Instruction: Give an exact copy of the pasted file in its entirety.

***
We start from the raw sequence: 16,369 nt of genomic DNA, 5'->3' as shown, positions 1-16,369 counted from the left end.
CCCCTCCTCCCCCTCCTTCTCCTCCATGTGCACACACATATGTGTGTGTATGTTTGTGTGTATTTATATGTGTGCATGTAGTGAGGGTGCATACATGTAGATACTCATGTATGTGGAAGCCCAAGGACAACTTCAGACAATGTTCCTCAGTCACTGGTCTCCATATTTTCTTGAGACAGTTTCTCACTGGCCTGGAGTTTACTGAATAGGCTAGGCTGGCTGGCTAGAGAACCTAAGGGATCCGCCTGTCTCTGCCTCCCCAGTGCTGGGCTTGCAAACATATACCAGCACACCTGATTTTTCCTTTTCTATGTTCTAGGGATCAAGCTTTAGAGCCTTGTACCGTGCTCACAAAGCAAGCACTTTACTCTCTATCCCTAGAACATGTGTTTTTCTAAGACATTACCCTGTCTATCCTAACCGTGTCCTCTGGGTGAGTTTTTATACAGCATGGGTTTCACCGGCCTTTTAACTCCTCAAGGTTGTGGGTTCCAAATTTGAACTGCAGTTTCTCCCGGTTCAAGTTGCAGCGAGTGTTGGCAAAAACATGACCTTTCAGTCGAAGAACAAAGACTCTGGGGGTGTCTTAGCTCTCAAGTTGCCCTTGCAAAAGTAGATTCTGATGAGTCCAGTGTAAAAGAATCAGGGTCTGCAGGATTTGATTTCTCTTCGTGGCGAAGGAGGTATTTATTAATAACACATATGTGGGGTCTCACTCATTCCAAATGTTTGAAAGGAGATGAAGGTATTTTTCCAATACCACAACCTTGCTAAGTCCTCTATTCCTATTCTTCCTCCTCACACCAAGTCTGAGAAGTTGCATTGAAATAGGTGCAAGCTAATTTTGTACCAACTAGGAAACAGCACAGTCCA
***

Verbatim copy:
We start from the raw sequence: 16,369 nt of genomic DNA, 5'->3' as shown, positions 1-16,369 counted from the left end.
CCCCTCCTCCCCCTCCTTCTCCTCCATGTGCACACACATATGTGTGTGTATGTTTGTGTGTATTTATATGTGTGCATGTAGTGAGGGTGCATACATGTAGATACTCATGTATGTGGAAGCCCAAGGACAACTTCAGACAATGTTCCTCAGTCACTGGTCTCCATATTTTCTTGAGACAGTTTCTCACTGGCCTGGAGTTTACTGAATAGGCTAGGCTGGCTGGCTAGAGAACCTAAGGGATCCGCCTGTCTCTGCCTCCCCAGTGCTGGGCTTGCAAACATATACCAGCACACCTGATTTTTCCTTTTCTATGTTCTAGGGATCAAGCTTTAGAGCCTTGTACCGTGCTCACAAAGCAAGCACTTTACTCTCTATCCCTAGAACATGTGTTTTTCTAAGACATTACCCTGTCTATCCTAACCGTGTCCTCTGGGTGAGTTTTTATACAGCATGGGTTTCACCGGCCTTTTAACTCCTCAAGGTTGTGGGTTCCAAATTTGAACTGCAGTTTCTCCCGGTTCAAGTTGCAGCGAGTGTTGGCAAAAACATGACCTTTCAGTCGAAGAACAAAGACTCTGGGGGTGTCTTAGCTCTCAAGTTGCCCTTGCAAAAGTAGATTCTGATGAGTCCAGTGTAAAAGAATCAGGGTCTGCAGGATTTGATTTCTCTTCGTGGCGAAGGAGGTATTTATTAATAACACATATGTGGGGTCTCACTCATTCCAAATGTTTGAAAGGAGATGAAGGTATTTTTCCAATACCACAACCTTGCTAAGTCCTCTATTCCTATTCTTCCTCCTCACACCAAGTCTGAGAAGTTGCATTGAAATAGGTGCAAGCTAATTTTGTACCAACTAGGAAACAGCACAGTCCA